While most archaeologists understand, at least in principle, the need for public outreach, “cultural site management is a field in its own right and not always what academics do best”, says Nora Seni, the head of the Istanbul-based Institut Français d’Etudes Anatoliennes. The French academy is smarting after having permits cancelled for two major classical sites, Letoon and Xanthos.
There are now close to 30 archaeology departments in Turkish universities, many of them in new private “red bricks”, which have opened in the past ten years. This has produced a better trained generation of Turkish scholars as well as an academic cadre eager to advance their careers.
The once mighty Deutsches Archäologisches Institut (DAI), responsible for some of the most important sites in Turkey, has in particular seen its sails trimmed. In 2010, Ankara refused to renew any of its permissions until the very last minute as part of a campaign to force the return of a Hittite sphinx that once guarded the gate of Hattusa and was shipped for repairs to Berlin in the 1930s (The Art Newspaper, July/August). It has now been returned. However, the institute, along with Freiburg University, was stripped of its permit for Aizanoi, famous for its Temple of Zeus, where work had been grinding to a halt.
Despite this painfully public slap on the wrist, most believe that German archaeology was secretly grateful for this forced economy on a site whose results were no longer cutting edge. “Modern archaeology is about context and the discovery of transitions, not the recovery of beautiful objects,” says Elif Denel, the Ankara director of the American Research Institute in Turkey. “In some cases you can answer big questions with a single season’s survey and without lifting a spade,” says Felix Pirson, the director of the DAI in Istanbul.
The danger is that energies will be diverted into producing Disney-style attractions. Yet tourism may be the most benign of the economic pressures facing Turkish archaeology.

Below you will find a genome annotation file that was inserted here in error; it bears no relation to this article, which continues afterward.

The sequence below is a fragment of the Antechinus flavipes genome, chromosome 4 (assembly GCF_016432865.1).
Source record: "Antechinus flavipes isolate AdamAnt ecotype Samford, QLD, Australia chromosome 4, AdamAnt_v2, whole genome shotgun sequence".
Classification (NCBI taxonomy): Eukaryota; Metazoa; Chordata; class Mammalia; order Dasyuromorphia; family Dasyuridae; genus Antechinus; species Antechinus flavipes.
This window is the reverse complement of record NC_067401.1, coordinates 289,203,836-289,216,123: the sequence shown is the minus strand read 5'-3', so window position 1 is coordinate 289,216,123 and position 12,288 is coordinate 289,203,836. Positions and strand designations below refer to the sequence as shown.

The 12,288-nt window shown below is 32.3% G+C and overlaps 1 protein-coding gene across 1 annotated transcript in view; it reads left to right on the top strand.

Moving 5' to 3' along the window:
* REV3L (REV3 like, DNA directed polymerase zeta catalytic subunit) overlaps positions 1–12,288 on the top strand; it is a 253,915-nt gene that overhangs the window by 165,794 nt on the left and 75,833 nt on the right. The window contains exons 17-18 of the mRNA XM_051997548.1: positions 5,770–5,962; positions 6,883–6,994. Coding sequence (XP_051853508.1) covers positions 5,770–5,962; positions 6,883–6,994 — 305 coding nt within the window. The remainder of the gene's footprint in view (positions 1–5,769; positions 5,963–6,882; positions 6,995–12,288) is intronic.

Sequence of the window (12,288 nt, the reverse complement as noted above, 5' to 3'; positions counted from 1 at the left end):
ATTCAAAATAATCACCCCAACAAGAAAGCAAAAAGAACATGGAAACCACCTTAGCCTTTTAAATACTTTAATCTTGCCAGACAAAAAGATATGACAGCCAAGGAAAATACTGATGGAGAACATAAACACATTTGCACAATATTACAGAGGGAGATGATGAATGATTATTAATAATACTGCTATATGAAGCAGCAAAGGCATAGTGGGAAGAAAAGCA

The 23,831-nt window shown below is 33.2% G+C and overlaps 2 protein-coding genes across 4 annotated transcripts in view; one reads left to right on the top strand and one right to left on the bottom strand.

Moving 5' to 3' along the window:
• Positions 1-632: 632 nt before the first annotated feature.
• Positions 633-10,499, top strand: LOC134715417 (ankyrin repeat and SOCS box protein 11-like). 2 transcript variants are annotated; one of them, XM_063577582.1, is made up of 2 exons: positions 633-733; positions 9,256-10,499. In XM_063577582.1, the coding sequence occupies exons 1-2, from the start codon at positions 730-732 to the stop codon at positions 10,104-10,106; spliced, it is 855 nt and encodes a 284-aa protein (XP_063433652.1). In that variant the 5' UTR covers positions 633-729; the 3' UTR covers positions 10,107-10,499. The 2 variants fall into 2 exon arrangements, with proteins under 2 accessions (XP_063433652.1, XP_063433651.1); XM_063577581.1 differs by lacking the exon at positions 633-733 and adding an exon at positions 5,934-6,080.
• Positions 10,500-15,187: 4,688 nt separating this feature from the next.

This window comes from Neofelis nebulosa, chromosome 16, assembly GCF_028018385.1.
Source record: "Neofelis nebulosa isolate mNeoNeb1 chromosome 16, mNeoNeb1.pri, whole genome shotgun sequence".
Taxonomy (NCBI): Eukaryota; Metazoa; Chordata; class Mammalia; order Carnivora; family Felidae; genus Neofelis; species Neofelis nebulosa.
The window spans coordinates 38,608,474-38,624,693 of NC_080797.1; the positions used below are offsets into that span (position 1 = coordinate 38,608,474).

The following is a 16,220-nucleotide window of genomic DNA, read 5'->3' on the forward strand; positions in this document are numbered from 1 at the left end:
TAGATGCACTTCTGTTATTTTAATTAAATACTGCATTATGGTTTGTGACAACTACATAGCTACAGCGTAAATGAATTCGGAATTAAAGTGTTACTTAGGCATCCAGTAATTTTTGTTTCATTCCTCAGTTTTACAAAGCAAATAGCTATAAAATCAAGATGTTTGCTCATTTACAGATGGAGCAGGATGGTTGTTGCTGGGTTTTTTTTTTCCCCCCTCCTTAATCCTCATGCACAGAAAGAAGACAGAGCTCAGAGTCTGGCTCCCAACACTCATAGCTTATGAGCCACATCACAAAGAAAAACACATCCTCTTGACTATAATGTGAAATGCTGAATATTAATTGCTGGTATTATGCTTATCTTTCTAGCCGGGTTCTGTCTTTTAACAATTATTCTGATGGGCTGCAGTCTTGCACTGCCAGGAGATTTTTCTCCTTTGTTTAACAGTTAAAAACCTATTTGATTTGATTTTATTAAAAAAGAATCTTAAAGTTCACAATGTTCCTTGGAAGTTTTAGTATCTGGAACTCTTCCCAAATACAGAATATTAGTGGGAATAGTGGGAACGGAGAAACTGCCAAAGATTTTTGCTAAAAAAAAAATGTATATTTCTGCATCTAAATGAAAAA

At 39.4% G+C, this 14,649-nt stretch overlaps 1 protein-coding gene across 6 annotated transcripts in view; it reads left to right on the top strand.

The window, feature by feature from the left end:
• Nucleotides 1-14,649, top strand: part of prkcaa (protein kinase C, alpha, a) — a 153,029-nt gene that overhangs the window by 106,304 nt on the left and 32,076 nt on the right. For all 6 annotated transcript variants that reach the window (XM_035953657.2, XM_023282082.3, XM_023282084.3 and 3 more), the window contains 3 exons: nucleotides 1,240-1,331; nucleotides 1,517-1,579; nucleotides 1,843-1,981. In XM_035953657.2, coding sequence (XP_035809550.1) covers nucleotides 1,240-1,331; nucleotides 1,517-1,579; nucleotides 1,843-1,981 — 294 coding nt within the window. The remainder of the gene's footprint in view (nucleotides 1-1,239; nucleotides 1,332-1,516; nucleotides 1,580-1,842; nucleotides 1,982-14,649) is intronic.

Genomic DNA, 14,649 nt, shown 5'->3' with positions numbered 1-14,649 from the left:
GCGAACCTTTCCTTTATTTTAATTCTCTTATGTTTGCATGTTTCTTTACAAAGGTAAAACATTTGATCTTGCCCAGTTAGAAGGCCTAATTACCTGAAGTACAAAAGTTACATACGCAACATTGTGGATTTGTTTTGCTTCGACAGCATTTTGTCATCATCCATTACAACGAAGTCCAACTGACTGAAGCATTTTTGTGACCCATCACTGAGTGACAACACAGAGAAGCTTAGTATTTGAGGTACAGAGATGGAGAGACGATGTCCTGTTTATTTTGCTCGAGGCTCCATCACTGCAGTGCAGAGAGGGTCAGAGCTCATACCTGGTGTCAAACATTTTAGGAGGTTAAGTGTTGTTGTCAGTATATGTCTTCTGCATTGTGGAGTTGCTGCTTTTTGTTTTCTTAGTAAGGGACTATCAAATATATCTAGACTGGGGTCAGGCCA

Always on the horizon is urbanisation and an economy developing at a prodigious rate. Allianoi, a Roman spa in the west of Turkey, and the garrison town of Zeugma in the east are already submerged under dammed rivers. The medieval Arab city of Hasankeyf faces becoming a similar watery grave.
Many of the country’s most important projects race against the clock to rescue major sites while an army of bulldozers waits with engines running. Work on an interchange station for the Istanbul metro system uncovered an old Byzantine harbour and 32 buried ships: commuters are still waiting as the emergency dig finishes its seventh year. There are clear signs that government patience has finally worn thin. New legislation removes responsibility from the ministry of culture and tourism. Instead protection is now the responsibility of the ministry for the environment, which has a dismal record of standing up against wholesale development.
Tayyip Erdogan, the Turkish prime minister, in a speech in February expressed his annoyance with “bits of old potsherds” that were getting in the way of major infrastructure projects. “People have to come first,” Erdogan said, while announcing the creation of what is effectively a new city on Istanbul’s remaining green belt along the Black Sea, a new Bosphorus bridge, and a Panama-style canal that would cut the Thracian peninsula in two. While time may be its subject, it may not be a luxury Turkish archaeology enjoys.